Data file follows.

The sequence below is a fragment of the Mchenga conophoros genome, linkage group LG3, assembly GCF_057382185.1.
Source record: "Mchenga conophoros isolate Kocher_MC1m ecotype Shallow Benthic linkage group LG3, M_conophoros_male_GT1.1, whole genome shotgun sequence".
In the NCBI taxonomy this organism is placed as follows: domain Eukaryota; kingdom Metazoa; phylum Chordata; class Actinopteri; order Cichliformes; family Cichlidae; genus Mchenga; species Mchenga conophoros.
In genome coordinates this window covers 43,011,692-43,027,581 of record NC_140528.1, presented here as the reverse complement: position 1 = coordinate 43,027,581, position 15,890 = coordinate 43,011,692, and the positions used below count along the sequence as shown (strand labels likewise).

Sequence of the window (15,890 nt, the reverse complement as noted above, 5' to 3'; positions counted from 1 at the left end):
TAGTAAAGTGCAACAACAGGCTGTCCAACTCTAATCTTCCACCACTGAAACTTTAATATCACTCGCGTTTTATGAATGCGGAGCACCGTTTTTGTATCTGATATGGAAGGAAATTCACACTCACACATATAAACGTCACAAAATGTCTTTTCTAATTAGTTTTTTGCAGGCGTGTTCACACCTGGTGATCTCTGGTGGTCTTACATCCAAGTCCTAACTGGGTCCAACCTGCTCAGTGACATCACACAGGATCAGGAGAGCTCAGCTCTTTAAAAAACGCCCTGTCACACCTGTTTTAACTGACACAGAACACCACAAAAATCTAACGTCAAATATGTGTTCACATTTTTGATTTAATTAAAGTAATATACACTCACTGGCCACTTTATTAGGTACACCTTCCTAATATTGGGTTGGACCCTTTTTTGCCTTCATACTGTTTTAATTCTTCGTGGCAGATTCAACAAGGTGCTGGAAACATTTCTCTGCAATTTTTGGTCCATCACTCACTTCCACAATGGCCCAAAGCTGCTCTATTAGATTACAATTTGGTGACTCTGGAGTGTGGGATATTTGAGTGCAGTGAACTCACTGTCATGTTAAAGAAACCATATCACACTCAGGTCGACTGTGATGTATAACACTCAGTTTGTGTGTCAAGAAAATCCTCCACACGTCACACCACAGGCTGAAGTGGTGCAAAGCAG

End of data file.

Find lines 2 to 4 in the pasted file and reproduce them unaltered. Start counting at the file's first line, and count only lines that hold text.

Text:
Source record: "Mchenga conophoros isolate Kocher_MC1m ecotype Shallow Benthic linkage group LG3, M_conophoros_male_GT1.1, whole genome shotgun sequence".
In the NCBI taxonomy this organism is placed as follows: domain Eukaryota; kingdom Metazoa; phylum Chordata; class Actinopteri; order Cichliformes; family Cichlidae; genus Mchenga; species Mchenga conophoros.
In genome coordinates this window covers 43,011,692-43,027,581 of record NC_140528.1, presented here as the reverse complement: position 1 = coordinate 43,027,581, position 15,890 = coordinate 43,011,692, and the positions used below count along the sequence as shown (strand labels likewise).